6
$\begingroup$

On the upcoming test I will be given a problem of type:

Find all normal subgroups $H$ in $F_n$ such that $F_n/H \cong G$.

Here $n$ is a small integer, likely 2 or 3, and $G$ is an Abelian group given as product of some cyclic groups.

Question: is there a more-or-less routine algorithm for such problems?

I do know an approach. I count two parameters: the number of epimorphisms $\#(F_n \twoheadrightarrow G)$ and the number of automorphisms $\#Aut(G)$. The answer then is $\frac{\#(F_n\twoheadrightarrow G)}{\#Aut(G)}$. This solution is based on the following facts: 1) every normal subgroup is a kernel of some homomorphism; 2) $F_n/Ker\,\phi \cong G$ if $\phi$ is an epimorphism; 3) $Ker\,\phi=Ker\,\psi$ iff $\psi = \alpha\circ\phi$ for some $\alpha \in Aut(G)$.

The problem is, very often I'm not sure how do I count one or both of these parameters. I could go through all homomorphisms and automorphisms manually, but the numbers in problem are usually too large.

Here are some cases to show how big numbers might be on the actual test. No need to solve them!

  1. $n=3$, $G=\mathbb Z_{13}^{3}$
  2. $n=3$, $G=\mathbb Z_{10}^3\times \mathbb Z$
  3. $n=3$, $G=\mathbb Z_{70}\times \mathbb Z_{30} \times \mathbb Z_{15}$
  4. $n=2$, $G=\mathbb Z_2 \times \mathbb Z_3 \times \mathbb Z_5$
  5. $n=3$, $G=\mathbb Z_{55} \times \mathbb Z_{7} \times \mathbb Z_{77}$
  6. $n=3$, $G=\mathbb Z_{75} \times \mathbb Z_{375} \times \mathbb Z_{125} \times \mathbb Z_{333}$
$\endgroup$
2
  • $\begingroup$ The first two are easy. There is just one such normal subgroup in the first case, namely $[F,F]F^{13}$, and in the second case there are no such $H$, because $G$ is a 4-generator group. Example 4 is also relatively easy, although (according to Magma) there are $72$ such $H$ There will be many more $H$ in the other cases. $\endgroup$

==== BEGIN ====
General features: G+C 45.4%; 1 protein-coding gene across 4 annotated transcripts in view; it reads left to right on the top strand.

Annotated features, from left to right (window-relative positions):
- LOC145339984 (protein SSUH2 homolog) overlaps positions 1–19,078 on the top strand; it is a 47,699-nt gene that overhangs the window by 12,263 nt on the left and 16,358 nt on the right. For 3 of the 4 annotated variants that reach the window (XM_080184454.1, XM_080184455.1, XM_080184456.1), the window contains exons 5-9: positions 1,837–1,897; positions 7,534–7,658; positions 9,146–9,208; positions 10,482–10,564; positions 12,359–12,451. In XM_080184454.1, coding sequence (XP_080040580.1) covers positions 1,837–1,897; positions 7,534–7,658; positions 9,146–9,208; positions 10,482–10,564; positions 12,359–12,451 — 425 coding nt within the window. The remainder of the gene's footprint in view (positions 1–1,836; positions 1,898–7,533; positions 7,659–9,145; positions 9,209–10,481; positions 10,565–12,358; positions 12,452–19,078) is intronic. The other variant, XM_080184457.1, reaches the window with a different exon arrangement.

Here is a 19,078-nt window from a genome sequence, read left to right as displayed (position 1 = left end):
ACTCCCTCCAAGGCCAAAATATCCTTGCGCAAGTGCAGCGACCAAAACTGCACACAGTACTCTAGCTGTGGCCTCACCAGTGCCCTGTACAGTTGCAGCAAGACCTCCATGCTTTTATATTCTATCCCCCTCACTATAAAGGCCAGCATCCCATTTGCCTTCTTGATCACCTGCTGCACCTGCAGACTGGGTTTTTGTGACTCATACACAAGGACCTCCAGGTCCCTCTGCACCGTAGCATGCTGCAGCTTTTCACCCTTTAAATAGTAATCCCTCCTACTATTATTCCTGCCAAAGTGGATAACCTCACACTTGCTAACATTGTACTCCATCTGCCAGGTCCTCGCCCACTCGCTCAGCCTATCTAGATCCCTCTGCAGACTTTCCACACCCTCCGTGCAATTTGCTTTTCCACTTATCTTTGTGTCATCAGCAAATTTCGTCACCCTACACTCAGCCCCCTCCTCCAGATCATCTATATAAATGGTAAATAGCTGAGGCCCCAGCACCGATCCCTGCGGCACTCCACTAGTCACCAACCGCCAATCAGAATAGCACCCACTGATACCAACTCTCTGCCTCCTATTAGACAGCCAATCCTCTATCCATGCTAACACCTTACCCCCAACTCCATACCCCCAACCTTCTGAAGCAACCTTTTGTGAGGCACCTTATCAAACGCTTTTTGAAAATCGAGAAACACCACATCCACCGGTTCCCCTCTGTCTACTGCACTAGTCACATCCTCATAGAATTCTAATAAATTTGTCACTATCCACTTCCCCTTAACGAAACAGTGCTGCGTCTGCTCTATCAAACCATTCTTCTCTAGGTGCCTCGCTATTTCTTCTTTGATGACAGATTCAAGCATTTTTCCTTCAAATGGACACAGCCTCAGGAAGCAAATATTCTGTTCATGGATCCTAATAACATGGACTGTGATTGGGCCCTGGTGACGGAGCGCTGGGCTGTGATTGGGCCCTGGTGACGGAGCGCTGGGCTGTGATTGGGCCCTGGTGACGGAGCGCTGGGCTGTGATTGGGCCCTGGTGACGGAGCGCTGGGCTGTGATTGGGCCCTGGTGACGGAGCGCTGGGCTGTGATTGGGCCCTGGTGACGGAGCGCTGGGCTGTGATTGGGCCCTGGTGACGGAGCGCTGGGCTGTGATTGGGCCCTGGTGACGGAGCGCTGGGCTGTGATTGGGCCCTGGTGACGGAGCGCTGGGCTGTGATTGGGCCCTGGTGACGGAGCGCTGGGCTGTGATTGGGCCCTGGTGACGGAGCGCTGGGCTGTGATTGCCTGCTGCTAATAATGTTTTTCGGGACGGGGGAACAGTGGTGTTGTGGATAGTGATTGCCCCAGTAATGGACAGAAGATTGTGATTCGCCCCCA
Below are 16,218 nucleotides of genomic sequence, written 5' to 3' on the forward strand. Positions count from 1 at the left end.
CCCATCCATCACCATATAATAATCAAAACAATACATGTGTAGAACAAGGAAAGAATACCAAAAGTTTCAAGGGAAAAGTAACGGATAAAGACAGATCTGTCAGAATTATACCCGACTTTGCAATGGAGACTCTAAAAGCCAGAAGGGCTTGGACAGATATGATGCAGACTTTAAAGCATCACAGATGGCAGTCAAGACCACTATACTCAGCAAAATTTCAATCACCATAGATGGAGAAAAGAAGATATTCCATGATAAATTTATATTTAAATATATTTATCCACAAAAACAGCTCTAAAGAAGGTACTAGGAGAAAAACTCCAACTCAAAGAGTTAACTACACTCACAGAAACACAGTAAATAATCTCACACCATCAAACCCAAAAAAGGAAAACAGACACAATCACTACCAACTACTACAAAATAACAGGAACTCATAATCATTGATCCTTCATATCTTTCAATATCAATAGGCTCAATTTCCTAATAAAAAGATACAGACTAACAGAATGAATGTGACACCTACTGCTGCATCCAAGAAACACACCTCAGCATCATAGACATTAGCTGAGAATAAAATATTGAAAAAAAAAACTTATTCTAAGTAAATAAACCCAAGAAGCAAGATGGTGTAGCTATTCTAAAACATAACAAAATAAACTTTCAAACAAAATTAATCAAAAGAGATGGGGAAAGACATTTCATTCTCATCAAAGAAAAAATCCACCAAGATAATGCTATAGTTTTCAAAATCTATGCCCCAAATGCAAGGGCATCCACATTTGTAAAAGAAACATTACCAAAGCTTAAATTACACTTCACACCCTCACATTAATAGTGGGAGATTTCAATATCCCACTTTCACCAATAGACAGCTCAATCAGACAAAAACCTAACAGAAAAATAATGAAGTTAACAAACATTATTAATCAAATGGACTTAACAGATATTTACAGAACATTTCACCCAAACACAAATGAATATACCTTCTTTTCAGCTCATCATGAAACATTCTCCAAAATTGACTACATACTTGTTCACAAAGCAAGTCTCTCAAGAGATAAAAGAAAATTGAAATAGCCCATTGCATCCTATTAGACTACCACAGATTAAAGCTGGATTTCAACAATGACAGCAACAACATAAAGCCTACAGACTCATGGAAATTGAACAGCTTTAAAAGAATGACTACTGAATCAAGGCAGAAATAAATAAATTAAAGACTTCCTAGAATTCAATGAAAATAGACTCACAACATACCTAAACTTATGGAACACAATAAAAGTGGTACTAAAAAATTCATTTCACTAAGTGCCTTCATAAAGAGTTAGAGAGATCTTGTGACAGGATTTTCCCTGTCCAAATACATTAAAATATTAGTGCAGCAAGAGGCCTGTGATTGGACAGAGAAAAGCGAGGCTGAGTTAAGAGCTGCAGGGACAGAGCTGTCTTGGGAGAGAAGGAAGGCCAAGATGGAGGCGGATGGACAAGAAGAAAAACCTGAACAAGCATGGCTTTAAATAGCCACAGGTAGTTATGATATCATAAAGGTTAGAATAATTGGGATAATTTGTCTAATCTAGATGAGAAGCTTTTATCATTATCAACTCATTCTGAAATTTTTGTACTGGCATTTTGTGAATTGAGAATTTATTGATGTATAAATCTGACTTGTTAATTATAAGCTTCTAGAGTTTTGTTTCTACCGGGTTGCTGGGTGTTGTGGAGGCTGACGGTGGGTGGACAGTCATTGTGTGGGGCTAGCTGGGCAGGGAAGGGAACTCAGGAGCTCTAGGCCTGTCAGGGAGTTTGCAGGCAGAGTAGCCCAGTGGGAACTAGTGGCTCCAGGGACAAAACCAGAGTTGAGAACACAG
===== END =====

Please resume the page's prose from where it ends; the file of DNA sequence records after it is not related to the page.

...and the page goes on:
– Derek Holt
    Oct 29, 2020 at 8:09
  • $\begingroup$ Update: I learned that I personally will not be given this type of problem on my test. Since I'm quite busy with revising everything else, I am not able to read through the given answers, so it will take time for me to determine the best one. Still, thank you all very much, and sorry $\endgroup$
    – dnes
    Nov 1, 2020 at 20:59

2 Answers 2

4
$\begingroup$

To justify your approach you need one more fact:

  • 4: the stabilizer of an epimorpism $F_n \to G$ with respect to the action of $\text{Aut}(G)$ is trivial.

All the groups $G$ are abelian, and to my mind the cleanest way to work with a finite abelian group is to factor it as the product of its $p$-torsion subgroups

$$A \cong \prod_p A_{(p)}$$

(equivalently, its Sylow $p$-subgroups). This is because of the following additional facts, which I'll leave as exercises:

  • 5: $\varphi : F_n \to A$ is an epimorphism iff the projection to each $p$-part $F_n \to A_{(p)}$ is an epimorphism.
  • 6: $\text{Aut}(A) \cong \prod_p \text{Aut}(A_{(p)})$.

This implies that the number $f_n(A) = \frac{|\text{Epi}(F_n, A)|}{|\text{Aut}(A)|}$ satisfies $f_n(A) = \prod_p f_n(A_{(p)})$ which reduces the problem in general to the problem for finite abelian $p$-groups (except for #2 where $A$ is infinite, but in #2 there are no epimorphisms, as you can see by tensoring with either $\mathbb{F}_2$ or $\mathbb{F}_5$).